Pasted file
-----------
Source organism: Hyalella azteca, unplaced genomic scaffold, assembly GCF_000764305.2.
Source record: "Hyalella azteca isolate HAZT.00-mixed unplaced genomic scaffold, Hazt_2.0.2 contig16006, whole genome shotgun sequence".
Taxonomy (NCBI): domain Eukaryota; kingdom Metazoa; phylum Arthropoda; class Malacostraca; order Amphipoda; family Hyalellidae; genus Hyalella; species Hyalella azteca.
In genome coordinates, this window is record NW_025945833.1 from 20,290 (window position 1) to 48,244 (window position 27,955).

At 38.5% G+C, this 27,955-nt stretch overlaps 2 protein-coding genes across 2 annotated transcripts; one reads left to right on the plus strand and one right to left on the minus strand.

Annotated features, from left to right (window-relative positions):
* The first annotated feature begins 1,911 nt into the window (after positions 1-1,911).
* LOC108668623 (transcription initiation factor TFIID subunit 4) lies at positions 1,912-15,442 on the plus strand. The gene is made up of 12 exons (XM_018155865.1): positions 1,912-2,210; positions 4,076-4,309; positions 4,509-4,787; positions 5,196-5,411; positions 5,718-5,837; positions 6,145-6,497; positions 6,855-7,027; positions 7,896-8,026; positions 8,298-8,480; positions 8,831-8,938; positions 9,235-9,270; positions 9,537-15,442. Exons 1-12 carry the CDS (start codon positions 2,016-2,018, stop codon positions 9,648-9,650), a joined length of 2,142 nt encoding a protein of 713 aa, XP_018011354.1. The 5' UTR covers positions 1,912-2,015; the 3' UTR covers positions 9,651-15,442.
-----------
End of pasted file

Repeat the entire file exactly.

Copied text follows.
Source organism: Hyalella azteca, unplaced genomic scaffold, assembly GCF_000764305.2.
Source record: "Hyalella azteca isolate HAZT.00-mixed unplaced genomic scaffold, Hazt_2.0.2 contig16006, whole genome shotgun sequence".
Taxonomy (NCBI): domain Eukaryota; kingdom Metazoa; phylum Arthropoda; class Malacostraca; order Amphipoda; family Hyalellidae; genus Hyalella; species Hyalella azteca.
In genome coordinates, this window is record NW_025945833.1 from 20,290 (window position 1) to 48,244 (window position 27,955).

At 38.5% G+C, this 27,955-nt stretch overlaps 2 protein-coding genes across 2 annotated transcripts; one reads left to right on the plus strand and one right to left on the minus strand.

Annotated features, from left to right (window-relative positions):
* The first annotated feature begins 1,911 nt into the window (after positions 1-1,911).
* LOC108668623 (transcription initiation factor TFIID subunit 4) lies at positions 1,912-15,442 on the plus strand. The gene is made up of 12 exons (XM_018155865.1): positions 1,912-2,210; positions 4,076-4,309; positions 4,509-4,787; positions 5,196-5,411; positions 5,718-5,837; positions 6,145-6,497; positions 6,855-7,027; positions 7,896-8,026; positions 8,298-8,480; positions 8,831-8,938; positions 9,235-9,270; positions 9,537-15,442. Exons 1-12 carry the CDS (start codon positions 2,016-2,018, stop codon positions 9,648-9,650), a joined length of 2,142 nt encoding a protein of 713 aa, XP_018011354.1. The 5' UTR covers positions 1,912-2,015; the 3' UTR covers positions 9,651-15,442.